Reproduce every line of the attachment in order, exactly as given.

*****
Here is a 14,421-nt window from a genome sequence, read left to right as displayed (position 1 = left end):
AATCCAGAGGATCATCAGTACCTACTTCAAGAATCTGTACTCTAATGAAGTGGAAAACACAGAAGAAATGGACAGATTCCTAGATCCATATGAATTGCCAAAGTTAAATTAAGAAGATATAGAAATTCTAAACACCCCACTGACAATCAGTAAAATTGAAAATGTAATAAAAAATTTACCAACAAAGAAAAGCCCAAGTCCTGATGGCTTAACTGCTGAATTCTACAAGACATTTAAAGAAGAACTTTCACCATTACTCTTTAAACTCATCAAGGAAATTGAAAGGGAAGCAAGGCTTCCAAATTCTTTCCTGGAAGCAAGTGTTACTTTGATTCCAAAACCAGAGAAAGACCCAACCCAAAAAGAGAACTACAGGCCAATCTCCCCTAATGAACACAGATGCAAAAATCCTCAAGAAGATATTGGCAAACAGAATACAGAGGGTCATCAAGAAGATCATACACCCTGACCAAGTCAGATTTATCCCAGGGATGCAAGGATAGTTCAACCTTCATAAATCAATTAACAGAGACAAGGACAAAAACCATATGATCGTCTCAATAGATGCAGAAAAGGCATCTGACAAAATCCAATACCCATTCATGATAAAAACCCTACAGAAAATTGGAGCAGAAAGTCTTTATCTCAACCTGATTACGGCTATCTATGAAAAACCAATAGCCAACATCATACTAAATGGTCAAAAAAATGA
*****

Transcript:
Here is a 14,421-nt window from a genome sequence, read left to right as displayed (position 1 = left end):
AATCCAGAGGATCATCAGTACCTACTTCAAGAATCTGTACTCTAATGAAGTGGAAAACACAGAAGAAATGGACAGATTCCTAGATCCATATGAATTGCCAAAGTTAAATTAAGAAGATATAGAAATTCTAAACACCCCACTGACAATCAGTAAAATTGAAAATGTAATAAAAAATTTACCAACAAAGAAAAGCCCAAGTCCTGATGGCTTAACTGCTGAATTCTACAAGACATTTAAAGAAGAACTTTCACCATTACTCTTTAAACTCATCAAGGAAATTGAAAGGGAAGCAAGGCTTCCAAATTCTTTCCTGGAAGCAAGTGTTACTTTGATTCCAAAACCAGAGAAAGACCCAACCCAAAAAGAGAACTACAGGCCAATCTCCCCTAATGAACACAGATGCAAAAATCCTCAAGAAGATATTGGCAAACAGAATACAGAGGGTCATCAAGAAGATCATACACCCTGACCAAGTCAGATTTATCCCAGGGATGCAAGGATAGTTCAACCTTCATAAATCAATTAACAGAGACAAGGACAAAAACCATATGATCGTCTCAATAGATGCAGAAAAGGCATCTGACAAAATCCAATACCCATTCATGATAAAAACCCTACAGAAAATTGGAGCAGAAAGTCTTTATCTCAACCTGATTACGGCTATCTATGAAAAACCAATAGCCAACATCATACTAAATGGTCAAAAAAATGA